I’m Aware That I’m Rare: Natalie Roy
My name is Natalie Roy. I live in Vancouver, British Columbia, Canada. I was diagnosed with, what was called at the time, primary pulmonary hypertension in 2005 when I was 20. Currently, I am one year past new lungs. I just celebrated my one-year lungiversary.
I just started fainting. I started noticing that I was having a hard time walking up hills. At the time, I just wanted to avoid it. I think I was scared, but I was like, “Oh, I’m just dehydrated, or I need a nap, or maybe I haven’t eaten enough today.” I just was in denial and altered my life patterns to better fit not walking up hills or walking upstairs or whatever.
I fainted walking up a set of stairs. And somebody had called an ambulance. I guess my lips had gone blue, and they couldn’t wake me up for over 10 minutes. So I got diagnosed in the emergency room with six months to live, at the time without treatment.
I got on some oral treatment, and made a life change, and moved to Alberta and went to school for chef’s school. I did really well for the first five years on just straight oral treatment. And then I went to Australia for a year. And when I came back, I started fainting again. So they put me on a secondary oral. That lasted about two years, and then I started having symptoms and went on IV medication for five years. And got listed for a double-lung transplant November 1st, 2015. And received my lungs September 7th, 2017.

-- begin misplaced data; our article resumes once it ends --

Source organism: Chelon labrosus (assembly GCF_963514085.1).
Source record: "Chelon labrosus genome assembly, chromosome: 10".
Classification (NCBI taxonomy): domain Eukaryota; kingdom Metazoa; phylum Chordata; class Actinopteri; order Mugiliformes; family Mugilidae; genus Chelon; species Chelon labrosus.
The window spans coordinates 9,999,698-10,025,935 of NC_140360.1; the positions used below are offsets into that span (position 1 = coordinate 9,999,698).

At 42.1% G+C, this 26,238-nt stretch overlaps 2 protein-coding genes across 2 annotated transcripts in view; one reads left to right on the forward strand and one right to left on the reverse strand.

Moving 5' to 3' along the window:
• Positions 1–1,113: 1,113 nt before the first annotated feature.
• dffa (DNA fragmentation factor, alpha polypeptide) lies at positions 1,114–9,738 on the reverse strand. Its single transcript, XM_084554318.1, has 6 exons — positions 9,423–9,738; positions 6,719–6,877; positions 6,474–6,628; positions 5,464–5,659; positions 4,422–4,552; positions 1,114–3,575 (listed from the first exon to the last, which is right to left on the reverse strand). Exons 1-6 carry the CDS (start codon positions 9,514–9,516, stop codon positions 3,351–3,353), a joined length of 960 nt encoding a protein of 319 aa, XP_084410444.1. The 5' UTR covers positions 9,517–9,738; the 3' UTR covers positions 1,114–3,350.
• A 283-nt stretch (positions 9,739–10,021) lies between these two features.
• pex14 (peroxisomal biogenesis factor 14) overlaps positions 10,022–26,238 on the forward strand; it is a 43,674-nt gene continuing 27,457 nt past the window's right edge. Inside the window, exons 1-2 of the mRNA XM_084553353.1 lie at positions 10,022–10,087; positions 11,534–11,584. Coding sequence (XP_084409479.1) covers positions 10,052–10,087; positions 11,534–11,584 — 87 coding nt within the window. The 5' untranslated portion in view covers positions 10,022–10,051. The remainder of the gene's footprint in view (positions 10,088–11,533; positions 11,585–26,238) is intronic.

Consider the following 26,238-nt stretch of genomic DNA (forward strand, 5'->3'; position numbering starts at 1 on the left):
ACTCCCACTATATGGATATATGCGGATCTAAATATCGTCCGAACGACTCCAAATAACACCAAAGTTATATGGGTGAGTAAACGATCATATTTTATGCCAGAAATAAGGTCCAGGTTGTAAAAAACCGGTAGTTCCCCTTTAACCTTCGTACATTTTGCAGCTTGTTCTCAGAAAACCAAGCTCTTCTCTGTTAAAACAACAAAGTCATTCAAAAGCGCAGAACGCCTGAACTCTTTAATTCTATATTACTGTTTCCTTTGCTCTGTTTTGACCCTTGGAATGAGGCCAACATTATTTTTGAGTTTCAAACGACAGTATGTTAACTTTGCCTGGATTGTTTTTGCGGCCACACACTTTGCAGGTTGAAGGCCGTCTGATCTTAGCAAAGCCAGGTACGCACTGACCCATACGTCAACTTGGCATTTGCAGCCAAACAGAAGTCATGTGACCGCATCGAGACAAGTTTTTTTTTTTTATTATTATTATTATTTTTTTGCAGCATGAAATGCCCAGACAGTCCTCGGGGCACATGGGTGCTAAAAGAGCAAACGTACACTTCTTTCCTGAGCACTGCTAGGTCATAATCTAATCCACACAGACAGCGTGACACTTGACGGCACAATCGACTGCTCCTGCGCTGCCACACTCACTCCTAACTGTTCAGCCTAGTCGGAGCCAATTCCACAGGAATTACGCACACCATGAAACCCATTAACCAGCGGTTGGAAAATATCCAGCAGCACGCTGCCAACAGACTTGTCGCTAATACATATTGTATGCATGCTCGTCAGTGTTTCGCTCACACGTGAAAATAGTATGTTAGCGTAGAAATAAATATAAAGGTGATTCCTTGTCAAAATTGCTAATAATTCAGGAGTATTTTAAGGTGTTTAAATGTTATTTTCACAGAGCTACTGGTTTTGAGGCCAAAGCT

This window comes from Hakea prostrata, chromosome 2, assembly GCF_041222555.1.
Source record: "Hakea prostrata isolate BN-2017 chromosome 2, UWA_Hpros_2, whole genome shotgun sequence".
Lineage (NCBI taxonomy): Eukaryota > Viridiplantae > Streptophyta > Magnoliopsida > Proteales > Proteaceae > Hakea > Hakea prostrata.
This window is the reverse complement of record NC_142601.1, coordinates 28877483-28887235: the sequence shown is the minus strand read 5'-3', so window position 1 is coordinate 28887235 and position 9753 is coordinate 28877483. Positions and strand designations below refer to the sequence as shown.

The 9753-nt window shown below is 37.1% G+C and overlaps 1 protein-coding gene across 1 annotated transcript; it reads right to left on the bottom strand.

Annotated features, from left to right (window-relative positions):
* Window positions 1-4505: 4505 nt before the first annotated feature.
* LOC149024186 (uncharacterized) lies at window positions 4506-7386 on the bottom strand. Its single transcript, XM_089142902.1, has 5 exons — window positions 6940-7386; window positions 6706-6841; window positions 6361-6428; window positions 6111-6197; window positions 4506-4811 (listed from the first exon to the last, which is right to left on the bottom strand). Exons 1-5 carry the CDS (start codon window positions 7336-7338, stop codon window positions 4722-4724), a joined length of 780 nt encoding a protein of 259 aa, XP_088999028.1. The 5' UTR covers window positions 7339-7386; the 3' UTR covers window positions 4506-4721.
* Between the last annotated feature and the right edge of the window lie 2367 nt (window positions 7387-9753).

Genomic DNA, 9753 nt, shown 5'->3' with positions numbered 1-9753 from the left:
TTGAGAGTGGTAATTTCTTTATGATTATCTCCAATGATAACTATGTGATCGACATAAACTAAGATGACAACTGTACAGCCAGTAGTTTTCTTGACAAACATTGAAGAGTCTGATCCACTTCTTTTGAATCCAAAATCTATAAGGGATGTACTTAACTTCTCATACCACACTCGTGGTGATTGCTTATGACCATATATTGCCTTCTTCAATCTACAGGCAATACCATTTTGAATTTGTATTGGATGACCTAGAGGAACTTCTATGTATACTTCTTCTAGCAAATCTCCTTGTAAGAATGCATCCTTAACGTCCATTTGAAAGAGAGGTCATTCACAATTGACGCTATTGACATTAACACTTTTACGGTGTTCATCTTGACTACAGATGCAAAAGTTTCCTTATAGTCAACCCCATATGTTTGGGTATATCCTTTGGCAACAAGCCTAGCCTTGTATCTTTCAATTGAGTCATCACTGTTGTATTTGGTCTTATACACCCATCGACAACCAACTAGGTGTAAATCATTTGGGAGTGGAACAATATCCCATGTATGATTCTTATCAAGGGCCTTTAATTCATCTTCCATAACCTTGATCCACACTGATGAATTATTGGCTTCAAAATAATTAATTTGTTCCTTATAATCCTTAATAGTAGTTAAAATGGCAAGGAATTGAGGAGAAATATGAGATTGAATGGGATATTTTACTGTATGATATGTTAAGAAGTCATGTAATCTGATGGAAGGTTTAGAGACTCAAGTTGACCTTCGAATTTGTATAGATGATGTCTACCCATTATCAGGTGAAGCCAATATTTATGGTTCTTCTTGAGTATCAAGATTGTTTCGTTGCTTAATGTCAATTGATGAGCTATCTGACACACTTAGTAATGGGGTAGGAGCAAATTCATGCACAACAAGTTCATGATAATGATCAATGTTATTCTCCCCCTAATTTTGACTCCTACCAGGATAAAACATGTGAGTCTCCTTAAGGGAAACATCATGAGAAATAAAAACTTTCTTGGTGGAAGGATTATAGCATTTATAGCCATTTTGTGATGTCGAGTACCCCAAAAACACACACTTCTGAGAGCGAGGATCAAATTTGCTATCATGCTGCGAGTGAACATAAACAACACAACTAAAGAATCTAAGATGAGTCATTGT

I had always told myself when my team tells me it’s time, it doesn’t matter if I feel ready or not, then I’ll just do it. If they say it’s time to go, then that’s it. So when Dr. Levy started talking about listing me, I was still working. I was still riding my bike, still totally able bodied. And both me and my partner at the time, we were like, “It doesn’t feel like I’m sick enough.” But I went on the list anyways.